Boy-band mogul's memorabilia auctioned
By TRAVIS REED, Associated Press WriterWed Jun 13, 9:02 AM ET
Platinum and gold records, autographed posters and even a key to the city all went "Bye Bye Bye" at an auction as creditors liquidated the assets of boy-band impresario Lou Pearlman.
Hundreds of bidders packed a downtown building Tuesday for the Chapter 11 bankruptcy sale. The auction was populated mostly by middle-aged men, not the screaming young girls who drove Pearlman's bands to multi-platinum success.
Pearlman's assets included memorabilia from the Backstreet Boys and 'N Sync, the two boy bands he created in the '90s that made him famous, and several of his lesser-known acts.
Pearlman allegedly defrauded about 1,000 investors of more than $315 million by selling for years a bogus savings account plan, then using their money to cover his losses in other businesses. Banks are hounding him and his companies for more than $120 million, according to court documents.
He also is being investigated by the FBI, IRS and state authorities.
Pearlman's whereabouts are unknown. He hasn't been seen or heard from in months, nor has he responded to multiple subpoenas.
Pearlman doesn't have an attorney in either bankruptcy case against him or his companies.
Everything he left behind was on the block Tuesday, from the ordinary (first aid kits for $12.50 apiece) to the opulent ($18,000 for a five-piece Chihuly glass art series).
Stacey Karatzas, an Orlando jewelry designer, attended for the glass pieces but did not buy them. She was disappointed there was not more big-ticket art.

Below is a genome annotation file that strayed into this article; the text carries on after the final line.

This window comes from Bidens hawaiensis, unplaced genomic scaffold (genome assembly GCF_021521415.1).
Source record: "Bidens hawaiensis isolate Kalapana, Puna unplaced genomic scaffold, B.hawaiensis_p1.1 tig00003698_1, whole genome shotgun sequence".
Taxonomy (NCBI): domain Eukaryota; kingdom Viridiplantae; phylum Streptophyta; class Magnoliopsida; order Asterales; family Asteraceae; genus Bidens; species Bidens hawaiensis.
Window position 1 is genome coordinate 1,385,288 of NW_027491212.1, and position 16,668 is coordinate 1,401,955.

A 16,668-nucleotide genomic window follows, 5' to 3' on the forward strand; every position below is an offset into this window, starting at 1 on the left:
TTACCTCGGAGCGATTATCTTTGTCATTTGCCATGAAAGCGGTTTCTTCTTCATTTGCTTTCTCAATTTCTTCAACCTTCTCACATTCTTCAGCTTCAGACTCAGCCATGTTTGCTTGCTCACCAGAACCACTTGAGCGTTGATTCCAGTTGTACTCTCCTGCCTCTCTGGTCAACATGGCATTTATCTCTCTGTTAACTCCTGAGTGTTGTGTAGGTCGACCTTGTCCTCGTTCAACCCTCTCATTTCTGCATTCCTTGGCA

"It's less than I would have expected," she said.
Dozens of bidders stood elbow-to-elbow in the office where Pearlman used to court aspiring stars. They sweated while an auctioneer shilled.
"Eighty dollars, eighty dollars, gold record," the man said.
A man wearing a Pittsburgh Steelers shirt paid $2,200 for a wall hanging commemorating the Backstreet Boys selling 7 million copies. He declined to be interviewed, but said he was still deciding whether to sell it.
The key to Orlando sold for $1,400 — a big raise from the $300 bidding start.
Proceeds from the sale were to pay off Pearlman's considerable debt, though authorities are still trying to put the whole picture together.
Pearlman's home in a posh Orlando suburb was also to be sold, and listed for $8.5 million.
Pearlman already lost control of several companies in February, when a judge appointed receiver Jerry McHale to take over the books.
Four banks filed the involuntary federal bankruptcy cases against Pearlman and his Trans Continental companies at the beginning of March.
McHale has discovered few assets and considerable debt, but still doesn't know how deep it goes. McHale told the court Pearlman's former employees trashed and shredded mounds of documents in late 2006 or early 2007, when they believed investigators were closing in.